British Olympic Sailing team in 'illegal meteorological survey' row

There has long been a rumour circulating that Qindao, the venue chosen for the Sailing events in the 2008 Olympics suffers from a lack of wind. Now it transpires that Britain’s Olympic sailing team have been targeted by the Chinese secret police for conducting “illegal meteorological surveys”. The RYA set up a weather station in Qingdao to analyse the conditions that will influence August’s races. But towards the end of 2006 the weather station, which cost £8,000, was confiscated by the Chinese authorities and has not been returned.

In a move which might have developed into a serious diplomatic incident, the RYA’s racing manager, Stephen Park, was then interrogated by the secret police. “I was questioned fairly extensively by their secret police and their equivalent of the Met Office,” said Park, who was concerned enough to inform the British consular office in Beijing before attending the interview.

The weather unit, a standard off-the-shelf product which is used by sailing teams at events around the world, records humidity, wind strength and direction and rainfall. An official Chinese news portal on the internet stated last month that weather-data collection such as the RYA’s infringed the nation’s meteorological law and its “measures for the administration of foreign-related meteorological sounding and information”. Although the former law was introduced in 2000, the second piece of legislation was not introduced until 2007, when the RYA’s equipment had already been confiscated.

“With the approaching of the Beijing Olympics, foreign illegal meteorological surveys have emerged in several Olympic cities,” said the official portal, “Three cases involving the US, the UK and Australia have been reported since last year. Foreign violators installed illegal monitoring equipments under the auspices of pre-match preparation.

“In order to curb these kinds of violations the China Meteorological Association has issued a notice in August of this year, stressing that local meteorological authorities in Olympic cities should crack down on illegal meteorological surveying.”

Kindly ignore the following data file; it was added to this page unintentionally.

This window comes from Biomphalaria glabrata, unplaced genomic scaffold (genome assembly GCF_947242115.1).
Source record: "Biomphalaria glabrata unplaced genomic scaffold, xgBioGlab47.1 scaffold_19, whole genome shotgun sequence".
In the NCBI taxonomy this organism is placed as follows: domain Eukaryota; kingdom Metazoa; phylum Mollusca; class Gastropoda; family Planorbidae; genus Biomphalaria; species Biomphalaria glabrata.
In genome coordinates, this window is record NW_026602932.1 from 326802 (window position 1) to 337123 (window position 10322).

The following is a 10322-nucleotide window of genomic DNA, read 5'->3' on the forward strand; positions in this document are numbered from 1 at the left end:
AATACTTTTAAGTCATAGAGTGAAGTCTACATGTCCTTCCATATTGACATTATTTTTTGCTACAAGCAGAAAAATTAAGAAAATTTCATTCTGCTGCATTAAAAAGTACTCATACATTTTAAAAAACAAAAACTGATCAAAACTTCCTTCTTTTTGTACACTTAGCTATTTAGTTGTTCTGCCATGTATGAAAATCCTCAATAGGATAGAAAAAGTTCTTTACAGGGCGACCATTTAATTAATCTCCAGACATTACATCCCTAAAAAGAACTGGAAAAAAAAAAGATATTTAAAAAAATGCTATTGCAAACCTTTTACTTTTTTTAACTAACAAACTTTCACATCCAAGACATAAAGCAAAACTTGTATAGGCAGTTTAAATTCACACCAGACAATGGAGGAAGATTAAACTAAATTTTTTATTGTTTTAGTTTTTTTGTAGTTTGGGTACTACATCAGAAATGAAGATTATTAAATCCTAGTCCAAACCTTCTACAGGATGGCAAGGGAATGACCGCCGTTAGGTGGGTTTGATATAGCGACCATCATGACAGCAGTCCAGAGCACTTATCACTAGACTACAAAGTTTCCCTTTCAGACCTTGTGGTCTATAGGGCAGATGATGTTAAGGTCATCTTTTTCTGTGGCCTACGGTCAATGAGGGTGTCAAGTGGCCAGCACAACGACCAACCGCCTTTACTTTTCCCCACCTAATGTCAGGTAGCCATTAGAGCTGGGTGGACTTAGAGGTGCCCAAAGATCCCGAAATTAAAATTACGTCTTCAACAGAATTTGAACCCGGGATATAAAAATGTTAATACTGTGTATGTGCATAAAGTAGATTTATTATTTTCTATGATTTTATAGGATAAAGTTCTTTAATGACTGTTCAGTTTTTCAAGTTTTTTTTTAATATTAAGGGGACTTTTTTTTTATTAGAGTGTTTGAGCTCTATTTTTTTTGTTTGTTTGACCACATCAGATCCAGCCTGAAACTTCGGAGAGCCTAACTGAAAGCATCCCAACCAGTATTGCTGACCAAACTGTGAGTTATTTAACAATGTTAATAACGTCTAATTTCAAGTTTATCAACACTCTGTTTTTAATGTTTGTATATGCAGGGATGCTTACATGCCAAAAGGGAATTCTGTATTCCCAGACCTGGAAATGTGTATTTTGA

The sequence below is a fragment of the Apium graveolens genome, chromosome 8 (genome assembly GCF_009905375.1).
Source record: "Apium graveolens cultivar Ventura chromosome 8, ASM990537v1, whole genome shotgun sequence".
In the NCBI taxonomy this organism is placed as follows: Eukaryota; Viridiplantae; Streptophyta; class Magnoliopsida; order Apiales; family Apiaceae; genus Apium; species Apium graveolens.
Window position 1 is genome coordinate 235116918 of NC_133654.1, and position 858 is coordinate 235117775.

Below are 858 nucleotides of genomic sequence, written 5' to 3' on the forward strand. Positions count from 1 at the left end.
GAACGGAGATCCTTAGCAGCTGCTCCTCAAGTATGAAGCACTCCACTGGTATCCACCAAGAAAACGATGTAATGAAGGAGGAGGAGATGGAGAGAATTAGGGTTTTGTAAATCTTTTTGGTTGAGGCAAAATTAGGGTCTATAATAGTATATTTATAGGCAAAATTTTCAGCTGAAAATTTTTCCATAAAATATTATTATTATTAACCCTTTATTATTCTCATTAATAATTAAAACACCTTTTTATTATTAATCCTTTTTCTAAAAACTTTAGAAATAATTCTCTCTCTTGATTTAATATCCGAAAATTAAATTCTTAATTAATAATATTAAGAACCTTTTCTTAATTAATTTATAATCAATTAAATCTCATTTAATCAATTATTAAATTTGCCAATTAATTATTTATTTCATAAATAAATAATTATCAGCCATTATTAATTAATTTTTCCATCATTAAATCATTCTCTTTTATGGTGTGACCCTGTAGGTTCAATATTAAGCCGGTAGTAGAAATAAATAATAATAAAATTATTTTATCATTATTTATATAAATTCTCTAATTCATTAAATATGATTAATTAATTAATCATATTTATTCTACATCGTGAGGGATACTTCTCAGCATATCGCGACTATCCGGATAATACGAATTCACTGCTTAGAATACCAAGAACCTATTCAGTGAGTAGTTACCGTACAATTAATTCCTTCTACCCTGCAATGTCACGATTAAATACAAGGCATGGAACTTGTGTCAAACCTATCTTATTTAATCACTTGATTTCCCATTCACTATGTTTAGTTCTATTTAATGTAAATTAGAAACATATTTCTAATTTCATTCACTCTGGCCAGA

Although Qingdao is situated on a major naval route through the Yellow Sea, no other nations’ sailing teams have suffered similar confiscations. And with the US and Australian Olympic teams the others to be targeted – they were first and fourth in the Athens medal table when China and Russia came second and third respectively – it has led to the suspicion that successful teams such as Britain’s sailors are being singled out for attention.

The Chinese customs authorities have also made life uncomfortable for the British team by impounding their bicycles until the day before their departure from training. But of more concern to the likes of Ben Ainslie, who will be striving for a third successive Olympic gold, are the light winds which are expected to make racing tricky. Without the weather station, monitoring conditions has been made more difficult for the RYA’s meteorologists, who are now trying to access Chinese data and validate it independently.

That double-checking process seems necessary because other official data appear unreliable – British Olympic team sources say the certified number of “blue-sky days” recorded in Beijing in 2005 was double the number reported when the Games were awarded in 2001.

Matt Scott, Guardian Unlimited.
Image: City of